Indigenous education refers to the inclusion of indigenous knowledge, models, methods, and content within formal and non-formal educational systems. Often in a post-colonial context, the growing recognition and use of indigenous education methods has been a response to the erosion and loss of indigenous knowledge and language through earlier processes of colonialism. It has also enabled indigenous communities to strengthen links to their traditional languages and cultures, a process that has also been linked to increased academic success.
Higher education generally involves work towards a degree-level or foundation degree qualification. In most developed countries, a high proportion of the population (up to 50%) now obtain higher education at some point in their lives. Higher education is therefore important to national economies as both a significant industry in its own right and a source of trained and educated personnel.
As a result of the Internet, higher education is increasingly open and accessible. Online learning gives students flexibility and choice in terms of what, when, and at what pace they learn. Many universities and organizations are creating open educational resources that self-motivated students can access anywhere and at any time. Unlike traditional forms of higher education, open, online education generally does not take the form of recognized degree programs.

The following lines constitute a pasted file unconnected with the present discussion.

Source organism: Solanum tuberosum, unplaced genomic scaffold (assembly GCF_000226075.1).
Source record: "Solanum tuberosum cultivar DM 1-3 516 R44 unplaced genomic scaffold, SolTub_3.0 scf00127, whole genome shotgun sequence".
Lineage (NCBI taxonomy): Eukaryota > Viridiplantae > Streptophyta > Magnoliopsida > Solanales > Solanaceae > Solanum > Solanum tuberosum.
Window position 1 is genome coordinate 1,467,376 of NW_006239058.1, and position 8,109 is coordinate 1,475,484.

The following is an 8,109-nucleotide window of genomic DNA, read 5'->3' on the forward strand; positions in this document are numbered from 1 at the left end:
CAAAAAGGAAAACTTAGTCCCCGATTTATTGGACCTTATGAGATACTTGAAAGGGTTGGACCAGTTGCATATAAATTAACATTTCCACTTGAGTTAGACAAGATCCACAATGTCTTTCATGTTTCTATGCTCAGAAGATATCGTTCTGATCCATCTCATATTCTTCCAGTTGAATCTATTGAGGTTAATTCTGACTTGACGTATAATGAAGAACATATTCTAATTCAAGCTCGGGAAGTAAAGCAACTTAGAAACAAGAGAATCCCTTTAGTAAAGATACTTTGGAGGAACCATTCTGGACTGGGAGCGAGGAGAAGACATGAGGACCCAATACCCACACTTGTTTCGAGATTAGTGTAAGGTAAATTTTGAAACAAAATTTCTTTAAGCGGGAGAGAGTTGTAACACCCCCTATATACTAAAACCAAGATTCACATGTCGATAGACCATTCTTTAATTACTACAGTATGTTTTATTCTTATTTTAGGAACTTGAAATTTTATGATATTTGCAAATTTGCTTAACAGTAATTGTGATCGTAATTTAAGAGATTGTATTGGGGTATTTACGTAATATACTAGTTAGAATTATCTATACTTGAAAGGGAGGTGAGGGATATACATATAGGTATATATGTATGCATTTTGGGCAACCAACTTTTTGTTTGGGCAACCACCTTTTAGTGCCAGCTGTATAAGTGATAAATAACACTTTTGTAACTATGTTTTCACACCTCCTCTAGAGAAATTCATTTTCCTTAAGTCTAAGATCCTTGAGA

Education in South Africa: School children at Imperial Primary School in Eastridge, Mitchell’s Plain (Cape Town, South Africa)
Education in the Middle East: Students from the Hala Bint Khuwaylid secondary girl’s school in the Amil district of Baghdad, pictured with new school bags containing pens, pencils, notebooks, calculators, and other school supplies: USAID is funding the purchase and distribution of 1.5 million school bags through a partnership with Creative Associates International. All Iraqi secondary students will receive bags.